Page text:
Regulators and industry groups strongly encourage market participants to adopt ISDA’s much-anticipated IBOR Fallbacks Protocol and Definitions Supplement.
By Yvette D. Valdez, Becky Critchley, Deric Behar, and Anna Lewis-Martinez
The International Swaps and Derivatives Association (ISDA) has published a statement from its Board of Directors confirming that on October 23, 2020 it will launch its IBOR (interbank offered rates) Fallbacks Protocol (the Protocol) and IBOR Fallbacks Supplement to the 2006 ISDA Definitions (the Supplement). The Supplement and the Protocol’s amendments will take effect on January 25, 2021.
According to ISDA’s October 9 announcement, all new derivatives contracts that incorporate the 2006 ISDA Definitions and reference one of the covered IBORs will contain the new fallbacks as of January 25, 2021. Derivatives contracts existing as of this date will also incorporate the new fallbacks if both counterparties have adhered to the Protocol or otherwise bilaterally agreed to include the new fallbacks in their contracts.
UK Working Group Welcomes Early Adherence to the Protocol
Following ISDA’s announcement, the Bank of England, the Working Group on Sterling Risk-Free Reference Rates (RFRWG), and the UK Financial Conduct Authority (FCA) issued a joint statement strongly urging both financial and non-financial counterparties to adhere to the Protocol and to adopt the Supplement for sterling products. In a previous speech by Edwin Schooling Latter, Director of Markets and Wholesale Policy at the FCA, the UK regulator was clear that market participants must be sure to sign the protocol within the adherence period offered by ISDA after publication. Firms with major uncleared derivative exposures that choose not to sign the protocol “will need to be ready for some serious questions from [FCA] supervisors on how they will mitigate these risks.”
As a reminder to firms, the RFRWG’s Roadmap for LIBOR Transition, which was updated and published in late September 2020, sets out target milestones for each type of Sterling LIBOR linked product, e.g., derivatives, bonds, securitizations, and loans.
US ARRC Promotes Early Adherence to Mitigate Risks
The US Alternative Reference Rates Committee (ARRC) issued a statement on the same day as ISDA’s announcement, stating that it fully supports this month’s launch of the Protocol and Supplement. The ARRC encourages market participants to adhere to the Protocol before it takes effect, and encourages those dealers and market participants with significant derivatives exposures to adhere to the Protocol during the two-week escrow period ahead of the official launch date on October 23, 2020, in order to promote adoption on as timely a basis as possible.
ARRC Chair and Vice Chairman of Institutional Securities at Morgan Stanley, Tom Wipf, highlighted, “It is essential that market participants be prepared to adhere to the Protocol to help address both individual firm risks and systemic risks associated with the discontinuation of LIBOR. Adoption of the ISDA Protocol is a vital step in the transition to more robust rates, such as SOFR.”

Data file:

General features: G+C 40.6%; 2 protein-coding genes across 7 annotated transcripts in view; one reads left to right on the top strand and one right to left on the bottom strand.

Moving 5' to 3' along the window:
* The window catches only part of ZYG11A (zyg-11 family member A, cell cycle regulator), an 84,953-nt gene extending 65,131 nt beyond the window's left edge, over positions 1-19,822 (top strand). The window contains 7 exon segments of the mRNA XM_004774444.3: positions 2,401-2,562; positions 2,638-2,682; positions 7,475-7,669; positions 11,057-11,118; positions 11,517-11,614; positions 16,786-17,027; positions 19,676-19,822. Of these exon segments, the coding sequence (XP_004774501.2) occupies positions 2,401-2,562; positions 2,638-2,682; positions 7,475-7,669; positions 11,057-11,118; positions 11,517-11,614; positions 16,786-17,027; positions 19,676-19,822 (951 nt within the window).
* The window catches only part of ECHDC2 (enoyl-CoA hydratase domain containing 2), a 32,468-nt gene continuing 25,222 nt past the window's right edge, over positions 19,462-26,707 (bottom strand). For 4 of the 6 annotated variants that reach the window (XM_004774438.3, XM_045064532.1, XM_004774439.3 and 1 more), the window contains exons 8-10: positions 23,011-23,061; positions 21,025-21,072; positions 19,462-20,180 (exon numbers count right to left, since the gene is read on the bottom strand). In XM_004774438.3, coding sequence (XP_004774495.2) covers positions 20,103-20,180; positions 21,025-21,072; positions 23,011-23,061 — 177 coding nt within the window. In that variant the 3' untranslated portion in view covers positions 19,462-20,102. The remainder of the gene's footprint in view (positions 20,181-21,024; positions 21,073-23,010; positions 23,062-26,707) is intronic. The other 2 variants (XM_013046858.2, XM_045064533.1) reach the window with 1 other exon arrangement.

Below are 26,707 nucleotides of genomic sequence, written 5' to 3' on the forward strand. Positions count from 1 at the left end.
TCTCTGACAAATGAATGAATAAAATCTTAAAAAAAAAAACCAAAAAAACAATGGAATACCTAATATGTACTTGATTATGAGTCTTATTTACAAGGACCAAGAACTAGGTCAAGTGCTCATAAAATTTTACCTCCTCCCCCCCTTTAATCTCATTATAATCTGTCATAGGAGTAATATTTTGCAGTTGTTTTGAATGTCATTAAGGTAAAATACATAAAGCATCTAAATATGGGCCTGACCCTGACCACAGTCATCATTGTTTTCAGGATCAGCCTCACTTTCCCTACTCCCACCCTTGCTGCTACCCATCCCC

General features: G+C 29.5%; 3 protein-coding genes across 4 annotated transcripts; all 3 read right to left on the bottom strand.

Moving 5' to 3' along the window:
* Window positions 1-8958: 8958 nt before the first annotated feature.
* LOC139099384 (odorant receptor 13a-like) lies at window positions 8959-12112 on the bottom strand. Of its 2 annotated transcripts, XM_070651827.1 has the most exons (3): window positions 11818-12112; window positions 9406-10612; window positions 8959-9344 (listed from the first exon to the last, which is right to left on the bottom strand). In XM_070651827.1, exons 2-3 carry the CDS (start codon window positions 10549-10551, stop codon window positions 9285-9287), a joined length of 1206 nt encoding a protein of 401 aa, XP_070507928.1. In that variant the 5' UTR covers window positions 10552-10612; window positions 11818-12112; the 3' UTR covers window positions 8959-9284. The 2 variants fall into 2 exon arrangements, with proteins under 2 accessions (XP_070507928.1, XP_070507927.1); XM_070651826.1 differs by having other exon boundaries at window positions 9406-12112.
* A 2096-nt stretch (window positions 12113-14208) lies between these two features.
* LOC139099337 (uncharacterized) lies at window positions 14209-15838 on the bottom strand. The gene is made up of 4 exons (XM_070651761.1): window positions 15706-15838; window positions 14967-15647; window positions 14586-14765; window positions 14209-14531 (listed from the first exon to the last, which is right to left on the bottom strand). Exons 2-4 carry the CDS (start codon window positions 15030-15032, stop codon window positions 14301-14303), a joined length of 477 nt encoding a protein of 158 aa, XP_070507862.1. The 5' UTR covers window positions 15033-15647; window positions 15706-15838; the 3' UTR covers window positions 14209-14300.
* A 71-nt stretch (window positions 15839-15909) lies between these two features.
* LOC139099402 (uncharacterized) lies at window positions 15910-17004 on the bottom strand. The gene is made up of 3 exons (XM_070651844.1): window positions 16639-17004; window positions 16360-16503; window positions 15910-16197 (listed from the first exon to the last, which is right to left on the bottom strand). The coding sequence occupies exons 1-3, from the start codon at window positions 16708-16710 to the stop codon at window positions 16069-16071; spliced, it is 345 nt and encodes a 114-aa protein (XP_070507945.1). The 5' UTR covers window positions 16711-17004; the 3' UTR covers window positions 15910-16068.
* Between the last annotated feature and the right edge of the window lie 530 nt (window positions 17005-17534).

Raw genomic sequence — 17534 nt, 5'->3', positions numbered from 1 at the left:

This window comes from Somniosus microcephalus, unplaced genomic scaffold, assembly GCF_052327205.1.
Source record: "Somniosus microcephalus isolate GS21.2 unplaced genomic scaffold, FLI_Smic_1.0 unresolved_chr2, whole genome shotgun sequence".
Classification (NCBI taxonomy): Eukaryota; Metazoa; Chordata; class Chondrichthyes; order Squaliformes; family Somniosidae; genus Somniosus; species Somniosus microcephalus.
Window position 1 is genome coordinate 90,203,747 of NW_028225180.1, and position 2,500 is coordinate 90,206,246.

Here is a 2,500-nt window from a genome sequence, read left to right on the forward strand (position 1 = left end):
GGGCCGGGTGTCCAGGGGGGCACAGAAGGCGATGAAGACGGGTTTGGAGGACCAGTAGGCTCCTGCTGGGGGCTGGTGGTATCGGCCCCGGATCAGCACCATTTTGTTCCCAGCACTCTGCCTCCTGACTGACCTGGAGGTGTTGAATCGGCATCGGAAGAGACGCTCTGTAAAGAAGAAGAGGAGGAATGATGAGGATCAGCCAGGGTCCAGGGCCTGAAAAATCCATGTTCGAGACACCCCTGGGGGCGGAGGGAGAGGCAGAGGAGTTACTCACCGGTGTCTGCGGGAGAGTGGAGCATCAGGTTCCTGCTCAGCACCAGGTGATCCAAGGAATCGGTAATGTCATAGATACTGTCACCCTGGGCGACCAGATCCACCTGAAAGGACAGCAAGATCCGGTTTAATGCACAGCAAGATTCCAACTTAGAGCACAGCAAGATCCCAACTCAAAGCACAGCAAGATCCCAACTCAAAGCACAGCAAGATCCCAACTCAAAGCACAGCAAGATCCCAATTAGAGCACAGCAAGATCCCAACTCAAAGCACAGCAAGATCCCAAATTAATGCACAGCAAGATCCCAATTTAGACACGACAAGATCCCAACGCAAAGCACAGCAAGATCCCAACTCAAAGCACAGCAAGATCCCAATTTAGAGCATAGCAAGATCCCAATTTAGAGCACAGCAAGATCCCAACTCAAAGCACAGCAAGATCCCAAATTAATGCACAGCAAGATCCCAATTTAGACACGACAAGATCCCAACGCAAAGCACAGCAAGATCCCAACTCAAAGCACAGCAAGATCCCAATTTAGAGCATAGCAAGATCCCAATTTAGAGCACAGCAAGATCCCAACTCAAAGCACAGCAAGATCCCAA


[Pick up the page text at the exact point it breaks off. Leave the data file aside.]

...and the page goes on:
FSB Also Encourages Broad and Timely Adherence to the Protocol
In addition, the Financial Stability Board (FSB) has published a press release encouraging adherence to the Protocol by all affected financial and non-financial firms which will “be a major driver of transition for derivatives in all LIBOR currencies and a critical step in benchmark transition ahead of end-2021.” The FSB adds that market participants choosing not to adhere for some or all of their trades will need to take robust alternative steps, such as closing out these positions or appropriate bilateral amendments, to avoid the risk of disruption.
To assist with the transition, on October 16, 2020 the FSB issued a Global Transition Roadmap for LIBOR, to highlight some of the “prudent steps” market participants should be taking to successfully mitigate LIBOR exposure risks. The FSB also “strongly encourage[s]” adherence to the protocol by the effective date, or in the alternative, implementation of other appropriate risk mitigation arrangements.
ARRC’s Proposed LIBOR Legislation in New York Still Lacks Support
In contrast to the enthusiastic response to ISDA’s announcement and impending launch, the ARRC’s proposed New York legislation to minimize legal uncertainty and adverse economic impact associated with LIBOR transition is reportedly making little headway. The draft legislation has yet to find a state senator or assembly member to sponsor it for consideration before the Legislature. And because the 2020 New York legislative session has already concluded, the earliest a bill could be introduced is now January 2021.
Latham & Watkins will continue to monitor developments in this area.
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